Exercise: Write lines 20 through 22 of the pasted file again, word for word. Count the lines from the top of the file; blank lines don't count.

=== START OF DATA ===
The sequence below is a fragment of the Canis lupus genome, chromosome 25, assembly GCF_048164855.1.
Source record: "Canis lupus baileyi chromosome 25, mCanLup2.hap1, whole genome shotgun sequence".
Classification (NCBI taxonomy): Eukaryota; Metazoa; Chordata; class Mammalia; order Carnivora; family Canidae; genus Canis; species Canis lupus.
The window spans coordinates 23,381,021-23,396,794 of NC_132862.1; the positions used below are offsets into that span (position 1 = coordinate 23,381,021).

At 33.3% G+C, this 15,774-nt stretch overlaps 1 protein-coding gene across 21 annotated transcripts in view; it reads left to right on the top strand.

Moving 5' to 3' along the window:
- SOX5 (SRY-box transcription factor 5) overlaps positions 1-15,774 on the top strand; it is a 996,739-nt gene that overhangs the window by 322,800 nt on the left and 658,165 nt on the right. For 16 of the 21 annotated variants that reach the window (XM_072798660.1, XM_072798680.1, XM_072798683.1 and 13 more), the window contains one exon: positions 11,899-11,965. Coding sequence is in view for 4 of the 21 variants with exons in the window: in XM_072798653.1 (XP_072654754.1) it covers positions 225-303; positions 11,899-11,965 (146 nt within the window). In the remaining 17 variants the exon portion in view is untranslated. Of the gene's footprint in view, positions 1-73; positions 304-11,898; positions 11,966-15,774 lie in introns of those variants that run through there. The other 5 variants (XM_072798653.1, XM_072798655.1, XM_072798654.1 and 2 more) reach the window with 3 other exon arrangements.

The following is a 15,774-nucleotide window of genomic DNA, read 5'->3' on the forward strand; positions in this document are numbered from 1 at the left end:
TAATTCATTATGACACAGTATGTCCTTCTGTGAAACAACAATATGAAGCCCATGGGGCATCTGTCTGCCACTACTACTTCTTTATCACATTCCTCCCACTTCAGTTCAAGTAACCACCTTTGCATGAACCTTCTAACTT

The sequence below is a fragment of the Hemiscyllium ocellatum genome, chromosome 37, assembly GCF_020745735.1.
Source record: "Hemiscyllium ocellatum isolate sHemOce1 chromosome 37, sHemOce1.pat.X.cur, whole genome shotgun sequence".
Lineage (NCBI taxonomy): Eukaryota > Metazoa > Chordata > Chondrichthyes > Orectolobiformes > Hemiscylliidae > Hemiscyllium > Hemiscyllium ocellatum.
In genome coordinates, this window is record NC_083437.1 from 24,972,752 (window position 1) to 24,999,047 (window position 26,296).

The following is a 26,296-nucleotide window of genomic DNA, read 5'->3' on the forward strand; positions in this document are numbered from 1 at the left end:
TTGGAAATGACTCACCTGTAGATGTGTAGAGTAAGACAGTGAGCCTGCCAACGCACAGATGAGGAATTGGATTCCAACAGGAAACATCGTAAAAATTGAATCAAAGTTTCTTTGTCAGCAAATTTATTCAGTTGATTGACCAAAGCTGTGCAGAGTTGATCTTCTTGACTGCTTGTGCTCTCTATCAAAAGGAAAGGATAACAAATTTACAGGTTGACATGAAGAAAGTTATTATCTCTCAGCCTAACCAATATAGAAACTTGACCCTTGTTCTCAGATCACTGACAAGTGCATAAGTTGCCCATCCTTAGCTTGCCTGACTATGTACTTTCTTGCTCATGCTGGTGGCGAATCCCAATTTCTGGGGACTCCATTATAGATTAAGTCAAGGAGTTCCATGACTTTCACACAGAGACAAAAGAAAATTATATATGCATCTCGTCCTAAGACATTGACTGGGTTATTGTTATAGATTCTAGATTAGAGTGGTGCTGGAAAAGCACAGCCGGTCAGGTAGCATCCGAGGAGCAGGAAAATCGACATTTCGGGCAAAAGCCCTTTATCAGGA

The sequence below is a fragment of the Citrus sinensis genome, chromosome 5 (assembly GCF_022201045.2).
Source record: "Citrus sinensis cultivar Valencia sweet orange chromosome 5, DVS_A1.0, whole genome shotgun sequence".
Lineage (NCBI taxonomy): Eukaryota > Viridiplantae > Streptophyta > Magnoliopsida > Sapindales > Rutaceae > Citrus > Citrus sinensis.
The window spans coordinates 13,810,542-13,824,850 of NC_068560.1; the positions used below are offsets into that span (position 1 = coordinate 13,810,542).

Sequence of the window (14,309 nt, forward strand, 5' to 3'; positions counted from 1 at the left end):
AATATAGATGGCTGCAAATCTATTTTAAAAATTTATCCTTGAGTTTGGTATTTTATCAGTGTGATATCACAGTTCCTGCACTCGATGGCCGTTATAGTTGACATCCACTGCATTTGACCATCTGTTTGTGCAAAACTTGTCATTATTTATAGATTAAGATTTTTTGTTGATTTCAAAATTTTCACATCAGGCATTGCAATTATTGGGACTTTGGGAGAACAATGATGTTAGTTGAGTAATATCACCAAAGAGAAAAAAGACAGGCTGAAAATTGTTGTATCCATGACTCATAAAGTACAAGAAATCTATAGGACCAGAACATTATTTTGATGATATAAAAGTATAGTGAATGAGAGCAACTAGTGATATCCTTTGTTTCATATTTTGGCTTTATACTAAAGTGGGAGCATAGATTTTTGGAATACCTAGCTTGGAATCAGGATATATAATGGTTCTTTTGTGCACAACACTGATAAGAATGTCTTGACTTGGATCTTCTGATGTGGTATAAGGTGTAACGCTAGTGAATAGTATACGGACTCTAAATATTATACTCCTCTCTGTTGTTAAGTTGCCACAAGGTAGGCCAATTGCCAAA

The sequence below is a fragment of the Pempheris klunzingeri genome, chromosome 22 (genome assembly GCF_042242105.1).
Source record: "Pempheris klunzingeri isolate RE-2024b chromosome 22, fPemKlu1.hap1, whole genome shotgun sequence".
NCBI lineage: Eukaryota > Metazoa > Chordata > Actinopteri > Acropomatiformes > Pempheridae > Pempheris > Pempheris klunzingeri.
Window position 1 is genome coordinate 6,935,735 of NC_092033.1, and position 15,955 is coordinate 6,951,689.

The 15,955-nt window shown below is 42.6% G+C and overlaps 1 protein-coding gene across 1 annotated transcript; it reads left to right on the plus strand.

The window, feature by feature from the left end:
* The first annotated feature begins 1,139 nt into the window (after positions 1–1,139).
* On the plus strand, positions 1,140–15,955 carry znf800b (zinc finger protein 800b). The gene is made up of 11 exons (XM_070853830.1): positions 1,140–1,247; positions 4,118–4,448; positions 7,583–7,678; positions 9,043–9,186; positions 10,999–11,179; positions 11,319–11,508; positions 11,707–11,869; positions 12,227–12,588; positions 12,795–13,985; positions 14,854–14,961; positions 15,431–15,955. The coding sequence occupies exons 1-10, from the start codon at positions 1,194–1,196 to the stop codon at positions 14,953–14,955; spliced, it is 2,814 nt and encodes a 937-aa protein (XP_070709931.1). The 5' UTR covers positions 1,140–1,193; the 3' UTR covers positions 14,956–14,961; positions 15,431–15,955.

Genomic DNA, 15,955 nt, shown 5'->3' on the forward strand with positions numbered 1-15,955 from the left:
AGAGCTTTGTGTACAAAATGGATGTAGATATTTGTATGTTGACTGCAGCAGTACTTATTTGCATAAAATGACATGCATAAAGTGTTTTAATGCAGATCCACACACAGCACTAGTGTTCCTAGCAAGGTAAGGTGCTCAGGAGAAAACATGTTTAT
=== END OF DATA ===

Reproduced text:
Sequence of the window (14,309 nt, forward strand, 5' to 3'; positions counted from 1 at the left end):
AATATAGATGGCTGCAAATCTATTTTAAAAATTTATCCTTGAGTTTGGTATTTTATCAGTGTGATATCACAGTTCCTGCACTCGATGGCCGTTATAGTTGACATCCACTGCATTTGACCATCTGTTTGTGCAAAACTTGTCATTATTTATAGATTAAGATTTTTTGTTGATTTCAAAATTTTCACATCAGGCATTGCAATTATTGGGACTTTGGGAGAACAATGATGTTAGTTGAGTAATATCACCAAAGAGAAAAAAGACAGGCTGAAAATTGTTGTATCCATGACTCATAAAGTACAAGAAATCTATAGGACCAGAACATTATTTTGATGATATAAAAGTATAGTGAATGAGAGCAACTAGTGATATCCTTTGTTTCATATTTTGGCTTTATACTAAAGTGGGAGCATAGATTTTTGGAATACCTAGCTTGGAATCAGGATATATAATGGTTCTTTTGTGCACAACACTGATAAGAATGTCTTGACTTGGATCTTCTGATGTGGTATAAGGTGTAACGCTAGTGAATAGTATACGGACTCTAAATATTATACTCCTCTCTGTTGTTAAGTTGCCACAAGGTAGGCCAATTGCCAAA

The sequence below is a fragment of the Pempheris klunzingeri genome, chromosome 22 (genome assembly GCF_042242105.1).